A slight slur in her voice and the smell of alcohol on her breath put him on guard. He raced through his storage of information trying to ascertain the appropriate response. From overhearing men at the cafe, he was sure that to refuse this beauty would be a story told all over town and posssibly the cause of much questioning as to his sense, perhaps bringing far too much attention and therefore jeopardizing his mission. Moreover, it would make it difficult to ever enter that cafe again, hampering his quest to procure details on the characteristics, habits and propensities of the population. An important and integral part of the overall endeavor. Besides manifesting an army, he was also a spy and had to play the role.
But aren't they meaningless points, considering I am prepared to launch the invasion now? he questioned himself. His people are waiting for him; an armada sits just outside the solar system anticipating the word. It would take him less than a few hours to create hundreds of creatures, enough to cause chaos and hinder defenses. Others like him had taken up residence in scattered corners of the world, strategically positioned, awaiting the news that most assuredly would fill the airways. It was to be a staggered offensive, disorienting and intended to instill terror into the worldwide populace. But it all hinged on him; he was the point man; he had to initiate. It was long overdue, but, despite calls for action from a few, they waited, nevertheless, spending time gathering critical information concerning defenses and the tone of the people.
He felt confused as to the proper course, a problem he'd been having more often since his arrival some months ago. He attributed it to the human atmosphere. Taking their form included perceiving as a human, essential features of which had not been part of his education. It seemed he might put the whole project on hold once again, facing the danger of repercussions from his leaders, not known for their patience or mercy.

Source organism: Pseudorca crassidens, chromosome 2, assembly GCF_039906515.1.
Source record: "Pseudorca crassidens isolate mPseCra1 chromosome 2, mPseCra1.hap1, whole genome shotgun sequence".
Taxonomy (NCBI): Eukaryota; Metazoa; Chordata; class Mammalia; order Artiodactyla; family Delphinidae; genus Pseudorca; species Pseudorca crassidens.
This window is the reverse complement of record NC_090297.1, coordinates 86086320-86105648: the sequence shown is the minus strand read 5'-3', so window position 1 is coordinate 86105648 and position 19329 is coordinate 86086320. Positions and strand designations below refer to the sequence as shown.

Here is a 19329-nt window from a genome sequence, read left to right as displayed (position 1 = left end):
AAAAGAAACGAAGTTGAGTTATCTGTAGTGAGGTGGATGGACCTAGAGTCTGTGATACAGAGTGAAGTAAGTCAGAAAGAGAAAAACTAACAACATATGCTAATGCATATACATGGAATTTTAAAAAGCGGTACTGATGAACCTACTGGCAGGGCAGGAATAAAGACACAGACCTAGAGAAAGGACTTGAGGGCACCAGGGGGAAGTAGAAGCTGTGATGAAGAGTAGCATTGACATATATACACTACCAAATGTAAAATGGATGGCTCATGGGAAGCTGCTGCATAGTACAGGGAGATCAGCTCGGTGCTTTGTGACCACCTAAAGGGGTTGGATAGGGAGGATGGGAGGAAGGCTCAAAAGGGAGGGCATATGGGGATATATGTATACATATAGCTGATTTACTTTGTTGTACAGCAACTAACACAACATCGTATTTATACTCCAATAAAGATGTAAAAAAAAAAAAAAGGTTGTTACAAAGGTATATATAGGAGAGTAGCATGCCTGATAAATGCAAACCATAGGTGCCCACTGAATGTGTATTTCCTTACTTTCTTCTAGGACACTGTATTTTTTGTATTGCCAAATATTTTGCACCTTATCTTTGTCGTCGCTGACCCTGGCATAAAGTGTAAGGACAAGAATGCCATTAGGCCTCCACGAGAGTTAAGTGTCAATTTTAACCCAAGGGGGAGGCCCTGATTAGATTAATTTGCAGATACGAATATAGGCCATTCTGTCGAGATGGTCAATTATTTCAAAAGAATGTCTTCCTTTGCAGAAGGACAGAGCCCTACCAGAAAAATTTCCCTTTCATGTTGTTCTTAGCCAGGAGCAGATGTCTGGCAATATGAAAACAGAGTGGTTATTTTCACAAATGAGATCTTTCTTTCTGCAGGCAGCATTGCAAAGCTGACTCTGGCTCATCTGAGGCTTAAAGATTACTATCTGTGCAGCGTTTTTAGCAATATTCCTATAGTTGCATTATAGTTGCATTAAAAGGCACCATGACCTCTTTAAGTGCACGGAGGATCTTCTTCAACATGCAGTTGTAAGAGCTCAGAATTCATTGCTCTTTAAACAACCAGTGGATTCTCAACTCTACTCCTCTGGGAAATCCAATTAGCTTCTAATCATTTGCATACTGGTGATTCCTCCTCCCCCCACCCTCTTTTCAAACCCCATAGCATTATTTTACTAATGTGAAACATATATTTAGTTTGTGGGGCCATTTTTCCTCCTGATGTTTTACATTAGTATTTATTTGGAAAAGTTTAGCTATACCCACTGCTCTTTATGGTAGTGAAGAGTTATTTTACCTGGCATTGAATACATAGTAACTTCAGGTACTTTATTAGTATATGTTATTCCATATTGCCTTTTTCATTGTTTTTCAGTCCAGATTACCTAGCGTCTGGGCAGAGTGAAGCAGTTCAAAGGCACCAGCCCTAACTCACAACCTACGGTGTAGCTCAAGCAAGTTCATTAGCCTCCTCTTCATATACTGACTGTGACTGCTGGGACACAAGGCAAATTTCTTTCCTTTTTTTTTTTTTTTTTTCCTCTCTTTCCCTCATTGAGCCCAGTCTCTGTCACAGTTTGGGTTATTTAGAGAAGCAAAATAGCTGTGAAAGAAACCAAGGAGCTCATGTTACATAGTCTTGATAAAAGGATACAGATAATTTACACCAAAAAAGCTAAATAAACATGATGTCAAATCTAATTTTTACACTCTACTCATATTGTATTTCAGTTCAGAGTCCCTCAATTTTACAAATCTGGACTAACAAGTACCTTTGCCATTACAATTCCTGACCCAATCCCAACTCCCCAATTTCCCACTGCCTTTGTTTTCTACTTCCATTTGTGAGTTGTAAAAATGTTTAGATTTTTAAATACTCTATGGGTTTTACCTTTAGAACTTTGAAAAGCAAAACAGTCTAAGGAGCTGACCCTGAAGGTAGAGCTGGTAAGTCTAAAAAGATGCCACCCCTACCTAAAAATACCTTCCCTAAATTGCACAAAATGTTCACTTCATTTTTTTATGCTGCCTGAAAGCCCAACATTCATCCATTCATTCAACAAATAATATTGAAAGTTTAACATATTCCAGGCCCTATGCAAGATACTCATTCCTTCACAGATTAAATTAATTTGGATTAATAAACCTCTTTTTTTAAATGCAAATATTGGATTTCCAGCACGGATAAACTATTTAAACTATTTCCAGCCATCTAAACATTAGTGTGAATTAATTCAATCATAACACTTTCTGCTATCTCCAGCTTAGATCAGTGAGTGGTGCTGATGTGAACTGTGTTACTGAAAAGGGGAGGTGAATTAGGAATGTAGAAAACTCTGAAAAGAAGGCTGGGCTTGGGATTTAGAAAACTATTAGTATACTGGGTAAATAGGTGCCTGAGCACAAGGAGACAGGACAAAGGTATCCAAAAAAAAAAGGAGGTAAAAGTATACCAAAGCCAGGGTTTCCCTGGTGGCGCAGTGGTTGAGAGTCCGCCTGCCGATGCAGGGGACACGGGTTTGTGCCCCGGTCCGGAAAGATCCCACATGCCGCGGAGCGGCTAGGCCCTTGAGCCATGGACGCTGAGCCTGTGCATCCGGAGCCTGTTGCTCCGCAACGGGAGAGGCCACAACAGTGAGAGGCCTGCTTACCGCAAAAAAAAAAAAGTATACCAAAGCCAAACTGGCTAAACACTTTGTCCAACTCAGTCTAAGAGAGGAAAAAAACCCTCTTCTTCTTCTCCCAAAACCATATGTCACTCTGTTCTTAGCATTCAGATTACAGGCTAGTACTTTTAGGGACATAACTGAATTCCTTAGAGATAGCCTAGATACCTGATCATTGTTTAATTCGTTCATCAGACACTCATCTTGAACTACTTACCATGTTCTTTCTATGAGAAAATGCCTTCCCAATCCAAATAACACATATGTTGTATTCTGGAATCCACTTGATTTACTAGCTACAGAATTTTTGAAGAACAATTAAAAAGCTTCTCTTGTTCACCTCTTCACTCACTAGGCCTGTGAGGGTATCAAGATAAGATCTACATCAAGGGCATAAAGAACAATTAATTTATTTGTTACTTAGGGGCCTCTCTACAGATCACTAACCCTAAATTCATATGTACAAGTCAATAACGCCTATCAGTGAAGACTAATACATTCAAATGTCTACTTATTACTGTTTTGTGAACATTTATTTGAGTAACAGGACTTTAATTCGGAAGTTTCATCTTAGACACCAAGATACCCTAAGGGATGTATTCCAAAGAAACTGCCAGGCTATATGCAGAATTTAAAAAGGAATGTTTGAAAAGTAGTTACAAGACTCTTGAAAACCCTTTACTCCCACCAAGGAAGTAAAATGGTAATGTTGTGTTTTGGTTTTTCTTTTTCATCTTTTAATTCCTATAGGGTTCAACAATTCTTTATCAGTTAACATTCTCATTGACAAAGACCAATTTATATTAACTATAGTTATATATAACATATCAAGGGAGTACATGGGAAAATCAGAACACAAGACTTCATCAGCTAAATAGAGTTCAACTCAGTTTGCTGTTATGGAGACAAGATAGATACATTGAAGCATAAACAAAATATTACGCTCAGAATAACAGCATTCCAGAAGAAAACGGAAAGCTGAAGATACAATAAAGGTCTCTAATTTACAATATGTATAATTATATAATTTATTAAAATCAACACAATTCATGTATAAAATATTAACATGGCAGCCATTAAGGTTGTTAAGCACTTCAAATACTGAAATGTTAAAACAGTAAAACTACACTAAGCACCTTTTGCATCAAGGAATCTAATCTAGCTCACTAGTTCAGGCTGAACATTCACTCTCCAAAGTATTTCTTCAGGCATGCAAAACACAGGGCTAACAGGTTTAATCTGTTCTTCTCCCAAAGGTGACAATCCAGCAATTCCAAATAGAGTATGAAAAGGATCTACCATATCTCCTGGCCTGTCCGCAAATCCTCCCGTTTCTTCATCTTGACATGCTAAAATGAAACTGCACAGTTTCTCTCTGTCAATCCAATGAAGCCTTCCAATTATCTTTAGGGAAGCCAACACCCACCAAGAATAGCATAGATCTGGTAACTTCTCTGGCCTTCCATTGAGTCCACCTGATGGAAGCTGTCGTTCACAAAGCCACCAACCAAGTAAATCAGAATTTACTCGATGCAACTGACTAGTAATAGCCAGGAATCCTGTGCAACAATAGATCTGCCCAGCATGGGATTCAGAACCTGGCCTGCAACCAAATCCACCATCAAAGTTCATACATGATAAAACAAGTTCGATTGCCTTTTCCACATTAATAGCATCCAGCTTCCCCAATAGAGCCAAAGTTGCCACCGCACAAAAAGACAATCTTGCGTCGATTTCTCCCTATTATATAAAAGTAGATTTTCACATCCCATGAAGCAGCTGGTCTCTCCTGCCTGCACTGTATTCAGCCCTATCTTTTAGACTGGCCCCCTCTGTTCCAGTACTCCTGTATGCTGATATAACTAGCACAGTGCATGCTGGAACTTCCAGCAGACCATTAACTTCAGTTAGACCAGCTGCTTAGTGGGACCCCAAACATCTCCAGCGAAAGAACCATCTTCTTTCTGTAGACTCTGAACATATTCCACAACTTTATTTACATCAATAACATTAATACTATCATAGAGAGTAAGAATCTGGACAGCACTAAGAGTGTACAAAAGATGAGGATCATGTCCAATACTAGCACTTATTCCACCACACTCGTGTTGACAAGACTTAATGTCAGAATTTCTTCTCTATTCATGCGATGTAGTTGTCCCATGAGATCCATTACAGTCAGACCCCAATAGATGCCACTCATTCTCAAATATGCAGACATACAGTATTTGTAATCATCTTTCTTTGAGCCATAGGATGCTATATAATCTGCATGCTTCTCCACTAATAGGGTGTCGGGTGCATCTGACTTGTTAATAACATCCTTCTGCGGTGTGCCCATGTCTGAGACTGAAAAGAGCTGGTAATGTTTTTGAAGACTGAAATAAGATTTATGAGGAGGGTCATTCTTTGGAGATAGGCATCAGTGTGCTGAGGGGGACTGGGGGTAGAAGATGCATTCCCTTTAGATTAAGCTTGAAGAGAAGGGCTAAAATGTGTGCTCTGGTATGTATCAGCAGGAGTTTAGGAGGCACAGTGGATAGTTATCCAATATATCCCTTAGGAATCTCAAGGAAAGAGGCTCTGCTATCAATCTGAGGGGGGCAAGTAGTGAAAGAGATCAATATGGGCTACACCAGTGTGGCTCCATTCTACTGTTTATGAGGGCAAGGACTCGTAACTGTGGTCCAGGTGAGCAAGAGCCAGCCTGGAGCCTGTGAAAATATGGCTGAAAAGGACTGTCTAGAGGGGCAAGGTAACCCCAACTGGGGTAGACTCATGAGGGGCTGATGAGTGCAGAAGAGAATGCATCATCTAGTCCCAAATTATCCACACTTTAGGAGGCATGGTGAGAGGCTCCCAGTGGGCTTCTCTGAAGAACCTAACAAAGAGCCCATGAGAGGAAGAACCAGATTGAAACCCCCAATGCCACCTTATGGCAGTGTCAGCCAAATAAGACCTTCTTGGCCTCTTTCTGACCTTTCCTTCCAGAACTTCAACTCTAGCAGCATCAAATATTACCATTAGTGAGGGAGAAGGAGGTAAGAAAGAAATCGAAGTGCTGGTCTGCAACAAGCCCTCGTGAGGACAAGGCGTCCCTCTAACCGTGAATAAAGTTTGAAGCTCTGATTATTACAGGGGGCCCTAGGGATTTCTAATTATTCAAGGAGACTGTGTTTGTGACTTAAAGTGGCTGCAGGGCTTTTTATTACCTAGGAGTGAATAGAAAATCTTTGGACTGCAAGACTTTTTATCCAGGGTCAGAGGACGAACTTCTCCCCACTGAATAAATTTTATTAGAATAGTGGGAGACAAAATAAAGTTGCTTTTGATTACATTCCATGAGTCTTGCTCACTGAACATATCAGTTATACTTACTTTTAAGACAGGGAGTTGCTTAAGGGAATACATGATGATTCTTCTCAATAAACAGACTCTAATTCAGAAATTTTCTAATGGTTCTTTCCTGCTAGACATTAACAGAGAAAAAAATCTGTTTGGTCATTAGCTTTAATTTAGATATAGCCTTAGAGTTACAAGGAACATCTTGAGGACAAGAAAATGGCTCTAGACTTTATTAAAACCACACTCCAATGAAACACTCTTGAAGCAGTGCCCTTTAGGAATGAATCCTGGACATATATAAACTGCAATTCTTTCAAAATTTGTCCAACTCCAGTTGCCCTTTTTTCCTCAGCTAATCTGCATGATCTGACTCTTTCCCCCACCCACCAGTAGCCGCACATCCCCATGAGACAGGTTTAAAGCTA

"Well, of course, Jenny. Come in."
As she entered she covered her eyes and asked, "What's with the overhead, you performing surgery in here? Lose something?"
"Sorry," he replied. Then turned on a lamp by the side of the bed and flicked off the bare bulb in the center of the ceiling. His flustering amused her, a smile showed the dimple in her chin, the sharpness of her facial features accentuating the fullness of her mouth. One straight-backed wooden chair was all he had so she plopped down on the edge of the bed. Where was this going? he thought. What am I to do? He couldn't help but ask, "Why are you here, Jenny?"
She laughed. "I've been thinking of you. I never see you with anyone, another woman, I mean. Don't you like women, Nomad?"
He savaged his mind searching for the implications of her remark. To no avail. However, he was certain the proper response was simply, "Why, yes, of course," acting a little offended. "I've only been here a short time and haven't done much socializing. I don't know any women, here, in this town. Except for you."
She reached out to grab his arm and pulled him over. Patting the bed beside her, he caught on. He sat.
"Got anything to drink?" she asked.
"No. I don't drink,..., all that much. I have,..., a liver condition, so, I have to refrain from alcohol."
She laughed again, a high trilling. "The way you talk. You a teacher? Used to teach in the big city but robbed a bank and now you're on the lam? The words you use sometimes. Makes me wonder. You're a mystery, mister Nomad." She paused to wet her lips, making a show of it. "What's your last name? You have one, don't ya'?"
It'd been so long ago, he had trouble remembering the one he gave to rent the room. That's all the lady wanted, a name. "Jennings," he said, unsure sounding. "Jennings," he repeated more strongly. "Nomad Jennings."
"Nomad can't be your real name," she teased. "What is it? Jim, Bob, Tom? Most people with ordnary first names choose tags that make them look romantic or dangerous. What's yours?"
He searched again, then said, "Alex." He'd heard that on the radio once and it impressed him, the sound so authoritative and smart.
"Alex," she said, pleased in a peculiar way. "I once knew an Alex. He was a writer. No, an architect. Designed houses for rich people. Didn't stay long. Not many rich people in Harvey."
Harvey, he thought. That's it, the name of the town. Strange how these humans give their towns personal names. He wanted to ask how it managed to be named that when she laid back on the bed and stretched her arms above her head.